• username: abc2
  • group name: newgroup11

  • Task: Removing user abc2 from group newgroup11

[root@home1 ~]# groups abc2
abc2 : abc2
[root@home1 ~]# usermod -G newgroup11 abc2
[root@home1 ~]# groups abc2
abc2 : abc2 newgroup11
[root@home1 ~]# usermod -G newgroup11 abc2
[root@home1 ~]# usermod -G abc2 abc2
[root@home1 ~]# groups abc2
abc2 : abc2

** Kindly correct me if I am wrong. **

  • 4
    This "works", but only because you have a single secondary group. usermod -G newgroup11 abc2 will put you in the secondary group newgroup11. Since the primary group is abc2, you will end up in both groups. usermod -g abc2 abc2 results in newgroup11 being removed from the secondary groups because it is not mentioned anymore. So for three or more different groups, this method won't work. See the other answers involving gpasswd for a better command.
    – Lekensteyn
    Commented Jan 17, 2015 at 22:56

To continue using usermod in a distro (like Fedora) which does not have a remove option, where user=bob and group=deletethisgroup, command would be:

usermod -G `cat /etc/group |  grep bob | grep -v deletethisgroup | cut -d ':' -f 1 | tr '\n' ',' | sed 's/,$//'` bob

The pipes (1) get all group entries user belongs to, (2) take out the one which needs to be removed, (3) returns first column (group name), replaces newline with comma, and removes trailing comma.

Of course, you could put all that in a bash script which takes user and group to be deleted as parameters. awk could be used to shorten the end but I wanted to stick to grep, cut, tr and sed.

  • According to this man page, gpasswd -d bob deletethisgroup is available too. Any reason why you are not using it?
    – Lekensteyn
    Commented Mar 27, 2016 at 0:08
  • Not everyone wants to set up group passwords. I was just offering a solution using the command that was referenced by the question on a particular distro. in Fedora/RHEL/Centos with gpasswd -d the removed user can still join the group if he has access to the password. It actually increases group access as opposed to disallowing it.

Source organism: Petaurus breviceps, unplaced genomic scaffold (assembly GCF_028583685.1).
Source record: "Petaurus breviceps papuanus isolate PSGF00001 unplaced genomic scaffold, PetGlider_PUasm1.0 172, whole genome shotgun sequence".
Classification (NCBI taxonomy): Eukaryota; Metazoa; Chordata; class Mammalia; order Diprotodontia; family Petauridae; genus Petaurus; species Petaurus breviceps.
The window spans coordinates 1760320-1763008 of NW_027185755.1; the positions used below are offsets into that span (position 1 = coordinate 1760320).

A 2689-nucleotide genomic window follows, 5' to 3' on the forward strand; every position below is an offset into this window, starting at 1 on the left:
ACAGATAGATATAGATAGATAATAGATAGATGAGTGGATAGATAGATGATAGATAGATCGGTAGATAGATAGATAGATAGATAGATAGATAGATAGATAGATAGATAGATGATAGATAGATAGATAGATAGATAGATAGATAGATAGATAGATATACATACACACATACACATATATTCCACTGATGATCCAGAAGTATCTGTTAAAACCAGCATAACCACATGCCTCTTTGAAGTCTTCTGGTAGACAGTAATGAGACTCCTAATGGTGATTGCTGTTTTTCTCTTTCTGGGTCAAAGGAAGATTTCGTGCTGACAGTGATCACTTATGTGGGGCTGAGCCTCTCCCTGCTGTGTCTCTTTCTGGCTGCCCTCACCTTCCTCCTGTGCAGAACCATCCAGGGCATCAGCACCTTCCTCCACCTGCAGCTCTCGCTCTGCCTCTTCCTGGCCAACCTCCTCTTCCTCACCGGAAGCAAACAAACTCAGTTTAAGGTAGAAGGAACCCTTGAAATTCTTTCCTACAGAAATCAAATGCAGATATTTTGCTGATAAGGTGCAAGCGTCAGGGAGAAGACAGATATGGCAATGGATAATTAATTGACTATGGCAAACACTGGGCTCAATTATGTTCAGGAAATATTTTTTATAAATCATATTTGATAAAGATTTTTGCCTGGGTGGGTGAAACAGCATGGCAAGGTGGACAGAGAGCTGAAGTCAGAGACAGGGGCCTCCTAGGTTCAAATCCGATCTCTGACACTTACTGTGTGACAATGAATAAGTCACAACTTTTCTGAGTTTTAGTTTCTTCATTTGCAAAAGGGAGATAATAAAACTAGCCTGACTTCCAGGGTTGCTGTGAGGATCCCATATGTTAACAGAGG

– Stephen
    Commented Mar 27, 2016 at 4:11
  • I understood that the utility is named gpasswd because it is closely related to /etc/passwd, but instead manages groups. Unlike the plain passwd command which just controls passwords, gpasswd can also be used to manage membership of a group. A group password is not required if you are root or a group administrator.
    – Lekensteyn
    Commented Mar 27, 2016 at 15:46
  • Did you read the gpasswd manual? For Fedora/RHEL/CentOS, if you read the manual, it is stated that the command "is used to administer /etc/group, and /etc/gshadow". It actually has no effect on /etc/passwd. Manual also states "Group passwords are an inherent security problem since more than one person is permitted to know the password." It does not actually manage membership of a group, it opens the group up to ANY user with the password. A group password is not required if you are already a MEMBER of the group.
    – Stephen
    Commented Mar 28, 2016 at 2:19
  • Closely related was in the sense of similar naming and purposes, I did not imply that the /etc/passwd file is actually managed by gpasswd. Note that "man page" in my first comment points to the gpasswd manual page for Fedora 13. Using gpasswd $group you can set the group password which causes the security issue you mentioned. However you can also not have a password and use gpasswd -d $user $group to delete a user as described in the first comment and accepted answer. Note that this command does not prompt for a group password nor does it modify or require it.
    – Lekensteyn
    Commented Mar 28, 2016 at 20:42